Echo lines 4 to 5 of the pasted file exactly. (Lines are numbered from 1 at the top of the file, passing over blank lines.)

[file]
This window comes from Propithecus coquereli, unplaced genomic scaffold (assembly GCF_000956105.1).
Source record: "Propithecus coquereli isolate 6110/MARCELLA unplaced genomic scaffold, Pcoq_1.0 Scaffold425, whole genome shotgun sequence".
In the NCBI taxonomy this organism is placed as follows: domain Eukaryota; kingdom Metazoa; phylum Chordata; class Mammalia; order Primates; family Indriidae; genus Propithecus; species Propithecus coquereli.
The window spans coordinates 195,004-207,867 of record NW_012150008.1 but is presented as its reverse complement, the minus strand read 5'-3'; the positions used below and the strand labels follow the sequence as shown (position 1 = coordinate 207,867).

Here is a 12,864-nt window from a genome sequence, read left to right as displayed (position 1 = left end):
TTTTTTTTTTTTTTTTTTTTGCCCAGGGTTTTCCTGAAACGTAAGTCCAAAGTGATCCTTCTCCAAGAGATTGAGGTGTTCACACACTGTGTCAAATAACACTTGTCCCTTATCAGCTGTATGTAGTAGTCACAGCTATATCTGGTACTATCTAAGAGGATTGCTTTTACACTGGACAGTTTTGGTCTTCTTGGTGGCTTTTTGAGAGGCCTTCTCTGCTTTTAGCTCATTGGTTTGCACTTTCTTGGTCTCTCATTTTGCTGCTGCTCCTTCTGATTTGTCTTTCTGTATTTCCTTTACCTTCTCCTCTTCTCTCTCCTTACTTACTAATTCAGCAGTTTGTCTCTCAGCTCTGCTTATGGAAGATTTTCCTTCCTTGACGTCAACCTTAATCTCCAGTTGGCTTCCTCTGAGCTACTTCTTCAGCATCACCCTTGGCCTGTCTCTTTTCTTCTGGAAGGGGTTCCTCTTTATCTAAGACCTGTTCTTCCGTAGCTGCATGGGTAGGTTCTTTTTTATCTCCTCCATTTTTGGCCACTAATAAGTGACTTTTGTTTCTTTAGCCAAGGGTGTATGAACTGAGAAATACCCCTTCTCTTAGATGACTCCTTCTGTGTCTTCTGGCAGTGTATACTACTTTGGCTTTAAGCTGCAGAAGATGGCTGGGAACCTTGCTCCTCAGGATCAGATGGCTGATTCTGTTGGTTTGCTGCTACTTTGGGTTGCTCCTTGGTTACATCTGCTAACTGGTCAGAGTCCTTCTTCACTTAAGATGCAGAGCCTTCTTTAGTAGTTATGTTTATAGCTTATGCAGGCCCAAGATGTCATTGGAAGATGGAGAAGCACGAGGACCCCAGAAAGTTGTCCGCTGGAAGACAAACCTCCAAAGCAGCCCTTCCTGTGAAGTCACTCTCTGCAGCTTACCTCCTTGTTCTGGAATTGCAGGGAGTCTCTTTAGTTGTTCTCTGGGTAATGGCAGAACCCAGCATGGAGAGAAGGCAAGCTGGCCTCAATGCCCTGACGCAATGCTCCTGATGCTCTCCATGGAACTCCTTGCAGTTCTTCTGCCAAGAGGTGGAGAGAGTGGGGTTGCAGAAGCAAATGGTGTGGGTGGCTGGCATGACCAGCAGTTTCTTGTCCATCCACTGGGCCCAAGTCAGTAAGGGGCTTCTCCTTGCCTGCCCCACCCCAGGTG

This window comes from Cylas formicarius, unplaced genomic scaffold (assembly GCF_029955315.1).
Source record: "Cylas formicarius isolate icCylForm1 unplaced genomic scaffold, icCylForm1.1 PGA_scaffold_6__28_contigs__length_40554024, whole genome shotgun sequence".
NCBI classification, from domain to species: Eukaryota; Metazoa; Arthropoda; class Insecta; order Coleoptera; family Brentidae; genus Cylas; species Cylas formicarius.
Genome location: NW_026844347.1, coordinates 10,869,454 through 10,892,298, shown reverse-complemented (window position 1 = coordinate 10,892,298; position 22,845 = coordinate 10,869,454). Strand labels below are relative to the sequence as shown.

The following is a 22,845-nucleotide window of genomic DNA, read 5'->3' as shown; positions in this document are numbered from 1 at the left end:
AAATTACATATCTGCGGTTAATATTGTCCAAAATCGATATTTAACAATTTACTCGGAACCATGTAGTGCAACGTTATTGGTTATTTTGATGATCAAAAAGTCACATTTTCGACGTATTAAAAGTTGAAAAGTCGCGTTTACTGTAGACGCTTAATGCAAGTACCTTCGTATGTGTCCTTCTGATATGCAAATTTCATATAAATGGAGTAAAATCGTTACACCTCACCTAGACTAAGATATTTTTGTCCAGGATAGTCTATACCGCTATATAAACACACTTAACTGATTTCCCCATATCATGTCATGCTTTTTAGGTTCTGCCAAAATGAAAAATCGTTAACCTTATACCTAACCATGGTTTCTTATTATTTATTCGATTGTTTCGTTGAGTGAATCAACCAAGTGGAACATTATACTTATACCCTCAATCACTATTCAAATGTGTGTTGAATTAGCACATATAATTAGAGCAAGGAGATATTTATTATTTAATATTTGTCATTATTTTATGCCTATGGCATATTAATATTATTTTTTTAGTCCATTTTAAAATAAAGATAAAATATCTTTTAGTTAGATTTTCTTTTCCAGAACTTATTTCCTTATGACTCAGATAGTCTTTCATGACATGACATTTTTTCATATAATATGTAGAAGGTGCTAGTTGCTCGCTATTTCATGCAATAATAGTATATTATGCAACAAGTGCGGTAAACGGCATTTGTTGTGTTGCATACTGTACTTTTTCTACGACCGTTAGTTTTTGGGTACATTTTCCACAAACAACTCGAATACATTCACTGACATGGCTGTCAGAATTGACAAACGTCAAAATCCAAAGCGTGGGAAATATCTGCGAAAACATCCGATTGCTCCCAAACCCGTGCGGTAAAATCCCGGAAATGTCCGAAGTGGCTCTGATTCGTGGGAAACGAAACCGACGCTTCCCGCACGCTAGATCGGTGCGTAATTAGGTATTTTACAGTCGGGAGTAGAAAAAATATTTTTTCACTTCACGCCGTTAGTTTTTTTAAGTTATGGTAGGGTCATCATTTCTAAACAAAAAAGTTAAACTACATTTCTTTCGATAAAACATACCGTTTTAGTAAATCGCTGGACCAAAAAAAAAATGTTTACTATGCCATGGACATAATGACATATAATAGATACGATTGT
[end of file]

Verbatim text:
The window spans coordinates 195,004-207,867 of record NW_012150008.1 but is presented as its reverse complement, the minus strand read 5'-3'; the positions used below and the strand labels follow the sequence as shown (position 1 = coordinate 207,867).

Here is a 12,864-nt window from a genome sequence, read left to right as displayed (position 1 = left end):